Where Should I Rollover My 401k? – Money Mailbox

by David@MoneyNing.com · 10 comments

Sometimes, a tempting offer may make you rethink your 401k rollover strategy…
Archie wants to know:

I am seeking for your insight advice to roll over my 401K. I just got lay off two months ago. I am 37 years old with 2 kids. One insurance company, North America, is giving me 11% bonus to my investing lump sum to open an IRA account but have to stay with them 14 years. I do not know if I should invest my money to this insurance company or go somewhere to invest to get more return for my kids later to go to school. Please give me some suggestions as to where should I go to have my money invested and what types should I go base on my age.

First, make sure that they are actually going to invest your money and letting you keep the return during the 14 years that your money will be held hostage. An 11% bonus sounds amazing, but it’s not worth your money if there’s no growth for 14 years. To illustrate this point further, let me give you a reference. 1% annual growth for 14 years becomes 15%, which is much more than 11%.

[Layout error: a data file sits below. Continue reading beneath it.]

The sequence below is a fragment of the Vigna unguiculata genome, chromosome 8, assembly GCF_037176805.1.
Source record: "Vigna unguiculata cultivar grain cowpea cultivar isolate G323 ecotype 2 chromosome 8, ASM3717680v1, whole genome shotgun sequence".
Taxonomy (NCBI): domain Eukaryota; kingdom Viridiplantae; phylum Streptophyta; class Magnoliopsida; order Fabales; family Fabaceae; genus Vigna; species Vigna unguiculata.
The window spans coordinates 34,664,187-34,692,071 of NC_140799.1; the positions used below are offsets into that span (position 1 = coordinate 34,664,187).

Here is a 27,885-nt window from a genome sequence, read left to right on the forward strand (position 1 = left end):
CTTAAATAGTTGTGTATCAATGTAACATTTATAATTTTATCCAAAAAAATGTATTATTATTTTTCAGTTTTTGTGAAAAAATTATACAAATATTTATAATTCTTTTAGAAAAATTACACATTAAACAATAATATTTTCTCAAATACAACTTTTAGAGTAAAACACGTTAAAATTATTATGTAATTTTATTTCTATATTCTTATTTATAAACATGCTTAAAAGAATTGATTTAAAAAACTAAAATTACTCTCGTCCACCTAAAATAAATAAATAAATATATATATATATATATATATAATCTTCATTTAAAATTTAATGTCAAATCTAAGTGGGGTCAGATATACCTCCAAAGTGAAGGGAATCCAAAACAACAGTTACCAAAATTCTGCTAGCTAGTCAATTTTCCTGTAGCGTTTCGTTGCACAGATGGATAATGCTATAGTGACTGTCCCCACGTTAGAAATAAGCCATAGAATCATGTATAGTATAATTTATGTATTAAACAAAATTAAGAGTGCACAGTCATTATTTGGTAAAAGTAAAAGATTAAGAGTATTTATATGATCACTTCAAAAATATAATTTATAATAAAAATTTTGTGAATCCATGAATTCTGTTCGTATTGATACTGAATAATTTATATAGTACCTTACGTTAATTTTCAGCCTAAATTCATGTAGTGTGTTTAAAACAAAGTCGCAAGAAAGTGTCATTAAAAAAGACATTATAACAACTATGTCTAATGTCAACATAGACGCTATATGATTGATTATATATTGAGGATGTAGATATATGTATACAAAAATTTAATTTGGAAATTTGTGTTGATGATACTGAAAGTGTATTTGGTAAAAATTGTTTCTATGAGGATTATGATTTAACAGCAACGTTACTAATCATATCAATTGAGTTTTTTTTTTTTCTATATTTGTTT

If they do invest your money, check to see what type of investments is possible within their system. Are there a wide selection of low cost funds? Is the investment decision done for you or do you get to decide every time they buy or sell? And if the decision is made for you, will the choice be made based on your specific situation and needs?

The Risk of Losing it All

Also, 401k funds are yours, and will be yours even if the managing company goes bankrupt. Make sure that this is still true if you roll it over to that insurance company. Since they are offering a 11% bonus, I have a feeling that there’s something fishy behind this. Remember, companies and salespeople are out there to make money. Never trust them when they say they want to help you, because it’s simply not true 99% of the time.

The bottom line is that at first glance, 11% is a huge bonus. In 14 years though, and the incentive becomes minimal. Do your due diligence and make sure you know EVERYTHING. If you are uncomfortable knowing everything you need to ask, I would skip this offer. As the old saying goes, when it’s too good to be true, it’s usually bad.